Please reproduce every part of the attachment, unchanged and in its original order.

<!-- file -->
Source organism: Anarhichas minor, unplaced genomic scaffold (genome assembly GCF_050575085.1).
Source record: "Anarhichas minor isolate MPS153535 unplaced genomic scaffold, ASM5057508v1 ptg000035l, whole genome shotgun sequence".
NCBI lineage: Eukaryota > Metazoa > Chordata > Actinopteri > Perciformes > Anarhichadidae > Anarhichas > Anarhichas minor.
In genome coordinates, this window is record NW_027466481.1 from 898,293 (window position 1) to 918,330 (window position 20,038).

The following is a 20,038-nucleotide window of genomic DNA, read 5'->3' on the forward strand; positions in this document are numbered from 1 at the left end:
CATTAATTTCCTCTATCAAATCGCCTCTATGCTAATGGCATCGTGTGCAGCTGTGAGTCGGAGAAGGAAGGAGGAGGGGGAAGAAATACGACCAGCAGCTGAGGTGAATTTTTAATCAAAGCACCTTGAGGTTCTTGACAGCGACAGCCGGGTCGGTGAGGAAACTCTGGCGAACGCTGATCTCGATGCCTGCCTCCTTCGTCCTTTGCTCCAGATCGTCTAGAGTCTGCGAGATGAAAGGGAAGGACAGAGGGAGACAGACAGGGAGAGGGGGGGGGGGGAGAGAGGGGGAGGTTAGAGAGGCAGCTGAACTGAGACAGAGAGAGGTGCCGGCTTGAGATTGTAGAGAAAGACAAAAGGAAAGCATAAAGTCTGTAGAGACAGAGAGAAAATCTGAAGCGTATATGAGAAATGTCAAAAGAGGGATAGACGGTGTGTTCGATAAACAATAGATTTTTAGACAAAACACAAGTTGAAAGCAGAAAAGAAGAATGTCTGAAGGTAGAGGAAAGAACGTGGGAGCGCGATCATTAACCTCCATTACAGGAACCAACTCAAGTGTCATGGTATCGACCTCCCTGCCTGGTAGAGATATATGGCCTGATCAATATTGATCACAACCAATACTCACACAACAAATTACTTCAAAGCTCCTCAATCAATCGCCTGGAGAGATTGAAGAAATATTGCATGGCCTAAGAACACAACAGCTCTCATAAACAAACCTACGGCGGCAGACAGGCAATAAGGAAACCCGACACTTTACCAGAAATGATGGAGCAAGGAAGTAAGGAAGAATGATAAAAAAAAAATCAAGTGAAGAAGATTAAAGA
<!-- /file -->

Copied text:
Source organism: Anarhichas minor, unplaced genomic scaffold (genome assembly GCF_050575085.1).
Source record: "Anarhichas minor isolate MPS153535 unplaced genomic scaffold, ASM5057508v1 ptg000035l, whole genome shotgun sequence".
NCBI lineage: Eukaryota > Metazoa > Chordata > Actinopteri > Perciformes > Anarhichadidae > Anarhichas > Anarhichas minor.
In genome coordinates, this window is record NW_027466481.1 from 898,293 (window position 1) to 918,330 (window position 20,038).

The following is a 20,038-nucleotide window of genomic DNA, read 5'->3' on the forward strand; positions in this document are numbered from 1 at the left end:
CATTAATTTCCTCTATCAAATCGCCTCTATGCTAATGGCATCGTGTGCAGCTGTGAGTCGGAGAAGGAAGGAGGAGGGGGAAGAAATACGACCAGCAGCTGAGGTGAATTTTTAATCAAAGCACCTTGAGGTTCTTGACAGCGACAGCCGGGTCGGTGAGGAAACTCTGGCGAACGCTGATCTCGATGCCTGCCTCCTTCGTCCTTTGCTCCAGATCGTCTAGAGTCTGCGAGATGAAAGGGAAGGACAGAGGGAGACAGACAGGGAGAGGGGGGGGGGGGAGAGAGGGGGAGGTTAGAGAGGCAGCTGAACTGAGACAGAGAGAGGTGCCGGCTTGAGATTGTAGAGAAAGACAAAAGGAAAGCATAAAGTCTGTAGAGACAGAGAGAAAATCTGAAGCGTATATGAGAAATGTCAAAAGAGGGATAGACGGTGTGTTCGATAAACAATAGATTTTTAGACAAAACACAAGTTGAAAGCAGAAAAGAAGAATGTCTGAAGGTAGAGGAAAGAACGTGGGAGCGCGATCATTAACCTCCATTACAGGAACCAACTCAAGTGTCATGGTATCGACCTCCCTGCCTGGTAGAGATATATGGCCTGATCAATATTGATCACAACCAATACTCACACAACAAATTACTTCAAAGCTCCTCAATCAATCGCCTGGAGAGATTGAAGAAATATTGCATGGCCTAAGAACACAACAGCTCTCATAAACAAACCTACGGCGGCAGACAGGCAATAAGGAAACCCGACACTTTACCAGAAATGATGGAGCAAGGAAGTAAGGAAGAATGATAAAAAAAAAATCAAGTGAAGAAGATTAAAGA